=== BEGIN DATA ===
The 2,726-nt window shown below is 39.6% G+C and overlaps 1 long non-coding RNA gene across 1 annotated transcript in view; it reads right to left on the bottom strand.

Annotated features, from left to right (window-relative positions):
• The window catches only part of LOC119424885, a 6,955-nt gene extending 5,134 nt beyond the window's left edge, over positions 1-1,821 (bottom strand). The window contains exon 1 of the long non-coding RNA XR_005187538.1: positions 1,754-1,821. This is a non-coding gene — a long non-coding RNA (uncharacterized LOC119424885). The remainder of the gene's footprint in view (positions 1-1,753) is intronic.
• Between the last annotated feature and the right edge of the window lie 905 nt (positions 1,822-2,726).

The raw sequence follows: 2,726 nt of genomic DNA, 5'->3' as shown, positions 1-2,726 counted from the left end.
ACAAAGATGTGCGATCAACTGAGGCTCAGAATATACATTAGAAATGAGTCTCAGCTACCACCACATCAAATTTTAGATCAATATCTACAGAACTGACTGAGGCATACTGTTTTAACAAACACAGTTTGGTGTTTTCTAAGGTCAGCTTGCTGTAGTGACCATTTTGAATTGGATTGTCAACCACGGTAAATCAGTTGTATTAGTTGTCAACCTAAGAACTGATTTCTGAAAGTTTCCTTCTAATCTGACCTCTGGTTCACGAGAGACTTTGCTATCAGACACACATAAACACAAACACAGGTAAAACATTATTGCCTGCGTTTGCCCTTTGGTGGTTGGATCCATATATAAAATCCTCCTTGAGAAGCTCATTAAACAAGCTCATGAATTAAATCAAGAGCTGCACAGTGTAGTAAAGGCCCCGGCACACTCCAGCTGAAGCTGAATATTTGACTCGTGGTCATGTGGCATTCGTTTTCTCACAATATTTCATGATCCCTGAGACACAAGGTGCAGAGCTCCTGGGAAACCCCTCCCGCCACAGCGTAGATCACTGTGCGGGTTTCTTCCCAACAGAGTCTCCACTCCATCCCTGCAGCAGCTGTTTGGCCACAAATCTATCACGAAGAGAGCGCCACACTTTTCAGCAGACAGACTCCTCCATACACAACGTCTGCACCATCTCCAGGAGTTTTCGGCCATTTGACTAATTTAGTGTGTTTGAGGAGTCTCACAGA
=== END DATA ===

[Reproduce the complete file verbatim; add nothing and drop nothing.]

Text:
The 2,726-nt window shown below is 39.6% G+C and overlaps 1 long non-coding RNA gene across 1 annotated transcript in view; it reads right to left on the bottom strand.

Annotated features, from left to right (window-relative positions):
• The window catches only part of LOC119424885, a 6,955-nt gene extending 5,134 nt beyond the window's left edge, over positions 1-1,821 (bottom strand). The window contains exon 1 of the long non-coding RNA XR_005187538.1: positions 1,754-1,821. This is a non-coding gene — a long non-coding RNA (uncharacterized LOC119424885). The remainder of the gene's footprint in view (positions 1-1,753) is intronic.
• Between the last annotated feature and the right edge of the window lie 905 nt (positions 1,822-2,726).

The raw sequence follows: 2,726 nt of genomic DNA, 5'->3' as shown, positions 1-2,726 counted from the left end.
ACAAAGATGTGCGATCAACTGAGGCTCAGAATATACATTAGAAATGAGTCTCAGCTACCACCACATCAAATTTTAGATCAATATCTACAGAACTGACTGAGGCATACTGTTTTAACAAACACAGTTTGGTGTTTTCTAAGGTCAGCTTGCTGTAGTGACCATTTTGAATTGGATTGTCAACCACGGTAAATCAGTTGTATTAGTTGTCAACCTAAGAACTGATTTCTGAAAGTTTCCTTCTAATCTGACCTCTGGTTCACGAGAGACTTTGCTATCAGACACACATAAACACAAACACAGGTAAAACATTATTGCCTGCGTTTGCCCTTTGGTGGTTGGATCCATATATAAAATCCTCCTTGAGAAGCTCATTAAACAAGCTCATGAATTAAATCAAGAGCTGCACAGTGTAGTAAAGGCCCCGGCACACTCCAGCTGAAGCTGAATATTTGACTCGTGGTCATGTGGCATTCGTTTTCTCACAATATTTCATGATCCCTGAGACACAAGGTGCAGAGCTCCTGGGAAACCCCTCCCGCCACAGCGTAGATCACTGTGCGGGTTTCTTCCCAACAGAGTCTCCACTCCATCCCTGCAGCAGCTGTTTGGCCACAAATCTATCACGAAGAGAGCGCCACACTTTTCAGCAGACAGACTCCTCCATACACAACGTCTGCACCATCTCCAGGAGTTTTCGGCCATTTGACTAATTTAGTGTGTTTGAGGAGTCTCACAGA